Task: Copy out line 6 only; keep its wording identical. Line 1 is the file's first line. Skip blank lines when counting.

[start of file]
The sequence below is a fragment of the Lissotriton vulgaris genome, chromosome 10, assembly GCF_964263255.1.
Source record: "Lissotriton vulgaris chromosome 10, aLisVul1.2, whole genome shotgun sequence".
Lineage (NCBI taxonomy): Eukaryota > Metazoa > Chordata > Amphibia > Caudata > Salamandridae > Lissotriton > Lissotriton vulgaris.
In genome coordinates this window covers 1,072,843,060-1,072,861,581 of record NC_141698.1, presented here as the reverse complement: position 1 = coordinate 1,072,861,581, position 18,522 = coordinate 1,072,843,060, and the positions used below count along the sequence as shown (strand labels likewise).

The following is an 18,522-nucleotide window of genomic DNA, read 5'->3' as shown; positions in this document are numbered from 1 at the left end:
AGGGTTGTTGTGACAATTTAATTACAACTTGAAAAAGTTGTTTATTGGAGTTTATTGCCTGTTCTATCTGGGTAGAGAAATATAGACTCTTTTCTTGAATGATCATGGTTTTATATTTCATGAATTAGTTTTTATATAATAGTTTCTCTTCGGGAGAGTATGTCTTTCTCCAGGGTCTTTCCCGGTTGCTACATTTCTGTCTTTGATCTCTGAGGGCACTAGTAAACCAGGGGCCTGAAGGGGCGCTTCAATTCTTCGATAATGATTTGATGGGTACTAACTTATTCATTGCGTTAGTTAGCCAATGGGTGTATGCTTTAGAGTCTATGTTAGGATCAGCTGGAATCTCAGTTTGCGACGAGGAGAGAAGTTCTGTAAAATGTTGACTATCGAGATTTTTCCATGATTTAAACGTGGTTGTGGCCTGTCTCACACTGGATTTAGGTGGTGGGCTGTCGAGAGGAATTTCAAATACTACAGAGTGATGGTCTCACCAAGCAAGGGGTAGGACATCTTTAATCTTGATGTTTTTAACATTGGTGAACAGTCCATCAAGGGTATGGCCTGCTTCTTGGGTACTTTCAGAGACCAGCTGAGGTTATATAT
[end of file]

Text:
AGGGTTGTTGTGACAATTTAATTACAACTTGAAAAAGTTGTTTATTGGAGTTTATTGCCTGTTCTATCTGGGTAGAGAAATATAGACTCTTTTCTTGAATGATCATGGTTTTATATTTCATGAATTAGTTTTTATATAATAGTTTCTCTTCGGGAGAGTATGTCTTTCTCCAGGGTCTTTCCCGGTTGCTACATTTCTGTCTTTGATCTCTGAGGGCACTAGTAAACCAGGGGCCTGAAGGGGCGCTTCAATTCTTCGATAATGATTTGATGGGTACTAACTTATTCATTGCGTTAGTTAGCCAATGGGTGTATGCTTTAGAGTCTATGTTAGGATCAGCTGGAATCTCAGTTTGCGACGAGGAGAGAAGTTCTGTAAAATGTTGACTATCGAGATTTTTCCATGATTTAAACGTGGTTGTGGCCTGTCTCACACTGGATTTAGGTGGTGGGCTGTCGAGAGGAATTTCAAATACTACAGAGTGATGGTCTCACCAAGCAAGGGGTAGGACATCTTTAATCTTGATGTTTTTAACATTGGTGAACAGTCCATCAAGGGTATGGCCTGCTTCTTGGGTACTTTCAGAGACCAGCTGAGGTTATATAT